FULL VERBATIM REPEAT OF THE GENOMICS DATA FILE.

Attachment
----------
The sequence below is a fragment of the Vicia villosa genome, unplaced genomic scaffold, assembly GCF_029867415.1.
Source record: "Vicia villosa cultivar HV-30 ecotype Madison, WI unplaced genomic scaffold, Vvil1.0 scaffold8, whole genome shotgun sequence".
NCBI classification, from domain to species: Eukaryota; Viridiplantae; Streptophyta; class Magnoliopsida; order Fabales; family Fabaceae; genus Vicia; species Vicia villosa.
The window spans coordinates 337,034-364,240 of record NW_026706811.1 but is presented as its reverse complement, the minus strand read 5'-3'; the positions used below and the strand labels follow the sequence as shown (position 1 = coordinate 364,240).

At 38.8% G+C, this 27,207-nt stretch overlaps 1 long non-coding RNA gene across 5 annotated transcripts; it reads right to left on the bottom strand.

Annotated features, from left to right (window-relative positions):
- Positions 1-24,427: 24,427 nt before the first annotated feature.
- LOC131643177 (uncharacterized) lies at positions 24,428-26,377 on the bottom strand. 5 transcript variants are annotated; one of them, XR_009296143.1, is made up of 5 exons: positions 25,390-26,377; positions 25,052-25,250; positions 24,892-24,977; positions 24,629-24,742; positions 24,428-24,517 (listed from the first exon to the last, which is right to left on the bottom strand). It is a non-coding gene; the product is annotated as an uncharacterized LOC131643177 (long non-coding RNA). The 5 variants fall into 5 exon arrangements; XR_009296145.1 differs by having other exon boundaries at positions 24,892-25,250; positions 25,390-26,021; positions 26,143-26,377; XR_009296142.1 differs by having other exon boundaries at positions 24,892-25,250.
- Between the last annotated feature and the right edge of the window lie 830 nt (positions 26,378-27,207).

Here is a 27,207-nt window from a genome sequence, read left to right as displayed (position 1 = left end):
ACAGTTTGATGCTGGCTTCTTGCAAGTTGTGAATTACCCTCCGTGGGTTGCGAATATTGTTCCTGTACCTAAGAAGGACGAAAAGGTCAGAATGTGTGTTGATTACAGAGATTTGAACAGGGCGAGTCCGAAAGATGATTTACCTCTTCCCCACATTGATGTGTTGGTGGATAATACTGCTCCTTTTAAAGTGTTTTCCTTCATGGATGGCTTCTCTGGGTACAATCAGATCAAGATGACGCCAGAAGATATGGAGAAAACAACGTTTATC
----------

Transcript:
The sequence below is a fragment of the Vicia villosa genome, unplaced genomic scaffold, assembly GCF_029867415.1.
Source record: "Vicia villosa cultivar HV-30 ecotype Madison, WI unplaced genomic scaffold, Vvil1.0 scaffold8, whole genome shotgun sequence".
NCBI classification, from domain to species: Eukaryota; Viridiplantae; Streptophyta; class Magnoliopsida; order Fabales; family Fabaceae; genus Vicia; species Vicia villosa.
The window spans coordinates 337,034-364,240 of record NW_026706811.1 but is presented as its reverse complement, the minus strand read 5'-3'; the positions used below and the strand labels follow the sequence as shown (position 1 = coordinate 364,240).

At 38.8% G+C, this 27,207-nt stretch overlaps 1 long non-coding RNA gene across 5 annotated transcripts; it reads right to left on the bottom strand.

Annotated features, from left to right (window-relative positions):
- Positions 1-24,427: 24,427 nt before the first annotated feature.
- LOC131643177 (uncharacterized) lies at positions 24,428-26,377 on the bottom strand. 5 transcript variants are annotated; one of them, XR_009296143.1, is made up of 5 exons: positions 25,390-26,377; positions 25,052-25,250; positions 24,892-24,977; positions 24,629-24,742; positions 24,428-24,517 (listed from the first exon to the last, which is right to left on the bottom strand). It is a non-coding gene; the product is annotated as an uncharacterized LOC131643177 (long non-coding RNA). The 5 variants fall into 5 exon arrangements; XR_009296145.1 differs by having other exon boundaries at positions 24,892-25,250; positions 25,390-26,021; positions 26,143-26,377; XR_009296142.1 differs by having other exon boundaries at positions 24,892-25,250.
- Between the last annotated feature and the right edge of the window lie 830 nt (positions 26,378-27,207).

Here is a 27,207-nt window from a genome sequence, read left to right as displayed (position 1 = left end):
ACAGTTTGATGCTGGCTTCTTGCAAGTTGTGAATTACCCTCCGTGGGTTGCGAATATTGTTCCTGTACCTAAGAAGGACGAAAAGGTCAGAATGTGTGTTGATTACAGAGATTTGAACAGGGCGAGTCCGAAAGATGATTTACCTCTTCCCCACATTGATGTGTTGGTGGATAATACTGCTCCTTTTAAAGTGTTTTCCTTCATGGATGGCTTCTCTGGGTACAATCAGATCAAGATGACGCCAGAAGATATGGAGAAAACAACGTTTATC